Predator 238

by Feadship − Koninklijke De Vries Scheepsbouw, De Voogt Naval Architects and Bannenberg Designs

For Feadship, this yacht represents the ultimate victory in the synthesizing of two complex technological challenges: the axe bow and quadruple power. The captivating exterior aesthetics also appropriately reflects the exclusive creation of the elegant interiors, designed to be a masterpiece of luxury yachting.

Constructed by Koninklijke De Vries Scheepsbouw with naval architecture and exterior design by De Voogt Naval Architects and interiors by Bannenberg Designs, Predator 238’ is destined to go down in yachting history as the first Feadship designed with an axe bow. Yet this nearly 73-metre-long beauty has also held several other records since its 2008 launching.
As one of the quietest yachts ever to be constructed by Feadship, Predator has the highest engine room, the longest uninterrupted interior views, the largest draught, and boasts an unprecedented four-engine propulsion package.

The origins of the conception of a yacht with an axe bow by Feadship can be traced back to 2003, when a designer from outside the world of yachting urged Feadship to study the feasibility of designing and constructing a superyacht based on a semi-submerged concept.
In-depth technical research carried out by De Vries shipyard and De Voogt Naval Architects had concluded that the best way to reach this objective would be to base the hull design on axe bow designs developed during the late 1800s. Some prototypes were analysed in collaboration with the Marin research institute, but the project was soon shelved. Towards the end of 2004, Feadship opened a dialogue with the Owner of Predator, who had commissioned a new yacht with a modern yet aggressive look that had power written all over it. His primary requirement was for speed around the 25-knot mark, but he nixed the use of jets or gas turbines. This became a major challenge for Feadship. In fact, reaching such high speeds on a 70-metre-plus yacht with conventional diesel-propeller engines would inevitably result in high propeller blade loads, thereby giving rise to excessive levels of noise and vibration. In order to limit required propulsion power to the bare minimum, Feadship came up with a particular solution for a hull form that presented the lowest possible resistance. The Owner was then asked to choose between a bulbous bow or an axe bow: having understood the hydrodynamic advantages of such a cutting-edge solution and having been won over by the aggressive appeal of the design, he did not hesitate to opt for the latter, thereby confirming the Predator project. Seakeeping tests soon followed and resulted in an optimization of the hull lines, including the bow and foredeck sections. Similarly, steel construction solutions were developed so as to further refine the bow lines with a view to gaining accessible space inside; furthermore, Predator’s hull was constructed on a longitudinal frame system designed to ensure maximum rigidity, thereby avoiding the torquing and flexing along the horizontal axis that long, slender yachts are prone to. The chief designer of De Voogt, immediately took it upon himself to constantly supervise the engineering to guarantee that the axe bow concept would be completed and integrated into the image of a highly fashionable yacht. With no trace of the industrial look so often typical of the reverse bows developed for commercial vessels, the forward profile of Predator slants elegantly backward to emphasise the yacht’s dynamic lines, a sort of blue-blood casual look that is eye-catchingly enhanced by the Owner’s striking choice of red, white, and blue paint. While Predator was under construction, the idea of the axe bow was further developed by Feadship under two extraordinary design concepts identified as project codes X-stream and F-stream, which were later presented in 2006 and 2007 respectively, to demonstrate that the axe bow affords greater advantages in maintaining cruising comfort and high speeds in rough seas. Now both these qualities have been experimented first hand by Predator, which easily surpassed its contractual speed in absolute comfort. Predator’s skipper Greg Drewes, with more than three decades at the helm of four Feadship yachts and superyachts, was impressed by Predator’s winning performance and easy handling. In fact, the yacht proved to be highly stable and manageable even in rough seas with high waves that failed to throw bow wake, thanks to its having added sufficient displacement in entering the wave with only a very mild rise through the sea and no pounding on the sea surface. In contrast to normal flared bows that dip into the water with increasing resistance until they come back up, causing pitching, Predator has a narrow entry angle combined with a less-resistant form that makes for incredible stability. Surprisingly, with hardly any vertical movement, the yacht makes headway under prohibitive conditions without jolting; while in rough waters with average waves, it holds as steady and level a course as it does on smooth seas. In Feadship’s research, this factor plays an important role in overall passenger comfort, allowing them to cruise on the new Predator in unprecedented comfort and calm, also thanks to the welcome silence made possible by perfect soundproofing and stringent vibration absorption specs. [...]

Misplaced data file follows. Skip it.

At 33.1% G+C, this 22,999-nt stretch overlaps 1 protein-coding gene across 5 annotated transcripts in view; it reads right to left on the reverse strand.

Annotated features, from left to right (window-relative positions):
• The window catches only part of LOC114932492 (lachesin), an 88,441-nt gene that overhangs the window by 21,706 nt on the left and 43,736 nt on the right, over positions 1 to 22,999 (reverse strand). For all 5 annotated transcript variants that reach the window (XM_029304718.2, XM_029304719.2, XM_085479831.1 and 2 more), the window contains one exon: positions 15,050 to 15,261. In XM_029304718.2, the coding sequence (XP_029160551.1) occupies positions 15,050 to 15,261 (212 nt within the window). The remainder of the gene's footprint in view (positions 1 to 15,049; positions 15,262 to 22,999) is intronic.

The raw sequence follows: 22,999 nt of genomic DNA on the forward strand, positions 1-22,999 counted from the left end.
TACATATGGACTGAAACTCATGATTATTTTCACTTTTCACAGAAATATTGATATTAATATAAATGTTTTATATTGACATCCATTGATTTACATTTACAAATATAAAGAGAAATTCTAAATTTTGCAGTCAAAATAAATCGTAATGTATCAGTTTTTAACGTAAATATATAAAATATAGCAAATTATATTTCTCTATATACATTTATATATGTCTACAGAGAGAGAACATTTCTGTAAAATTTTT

Latest issue
More yachts in issue n° 11
  • YP11_Romance_51


    by CRN and Zuccon International Project

  • YP11_Predator_22

    Predator 238

    by Feadship − Koninklijke De Vries Scheepsbouw, De Voogt Naval Architects and Bannenberg Designs

  • YP11_P2_5


    by Perini Navi Group and Philippe Briand

  • YP11_Odessa_6


    by Christensen Shipyards

  • YP11_Aqva_15


    by Cantieri Navali Liguri and Luca Dini Design

  • See all